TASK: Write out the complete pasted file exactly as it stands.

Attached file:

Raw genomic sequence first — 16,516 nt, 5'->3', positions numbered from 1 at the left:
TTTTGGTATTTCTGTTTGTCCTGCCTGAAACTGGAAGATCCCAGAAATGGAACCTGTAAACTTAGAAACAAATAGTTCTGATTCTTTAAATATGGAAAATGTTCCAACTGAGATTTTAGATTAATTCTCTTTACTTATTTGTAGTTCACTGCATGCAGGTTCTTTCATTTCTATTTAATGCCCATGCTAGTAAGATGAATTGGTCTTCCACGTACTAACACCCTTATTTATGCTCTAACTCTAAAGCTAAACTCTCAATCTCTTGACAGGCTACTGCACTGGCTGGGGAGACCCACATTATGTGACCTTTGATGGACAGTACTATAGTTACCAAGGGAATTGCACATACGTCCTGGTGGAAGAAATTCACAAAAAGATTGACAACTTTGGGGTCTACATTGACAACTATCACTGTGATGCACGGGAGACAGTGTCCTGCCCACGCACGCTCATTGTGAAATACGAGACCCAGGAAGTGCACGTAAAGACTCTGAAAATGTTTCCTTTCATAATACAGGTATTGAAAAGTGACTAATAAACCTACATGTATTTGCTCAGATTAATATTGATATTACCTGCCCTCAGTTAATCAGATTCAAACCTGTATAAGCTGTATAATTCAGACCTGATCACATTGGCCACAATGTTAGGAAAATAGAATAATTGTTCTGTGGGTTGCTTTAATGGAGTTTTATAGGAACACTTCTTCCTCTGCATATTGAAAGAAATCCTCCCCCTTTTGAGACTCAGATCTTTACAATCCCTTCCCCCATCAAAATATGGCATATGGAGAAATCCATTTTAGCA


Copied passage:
Raw genomic sequence first — 16,516 nt, 5'->3', positions numbered from 1 at the left:
TTTTGGTATTTCTGTTTGTCCTGCCTGAAACTGGAAGATCCCAGAAATGGAACCTGTAAACTTAGAAACAAATAGTTCTGATTCTTTAAATATGGAAAATGTTCCAACTGAGATTTTAGATTAATTCTCTTTACTTATTTGTAGTTCACTGCATGCAGGTTCTTTCATTTCTATTTAATGCCCATGCTAGTAAGATGAATTGGTCTTCCACGTACTAACACCCTTATTTATGCTCTAACTCTAAAGCTAAACTCTCAATCTCTTGACAGGCTACTGCACTGGCTGGGGAGACCCACATTATGTGACCTTTGATGGACAGTACTATAGTTACCAAGGGAATTGCACATACGTCCTGGTGGAAGAAATTCACAAAAAGATTGACAACTTTGGGGTCTACATTGACAACTATCACTGTGATGCACGGGAGACAGTGTCCTGCCCACGCACGCTCATTGTGAAATACGAGACCCAGGAAGTGCACGTAAAGACTCTGAAAATGTTTCCTTTCATAATACAGGTATTGAAAAGTGACTAATAAACCTACATGTATTTGCTCAGATTAATATTGATATTACCTGCCCTCAGTTAATCAGATTCAAACCTGTATAAGCTGTATAATTCAGACCTGATCACATTGGCCACAATGTTAGGAAAATAGAATAATTGTTCTGTGGGTTGCTTTAATGGAGTTTTATAGGAACACTTCTTCCTCTGCATATTGAAAGAAATCCTCCCCCTTTTGAGACTCAGATCTTTACAATCCCTTCCCCCATCAAAATATGGCATATGGAGAAATCCATTTTAGCA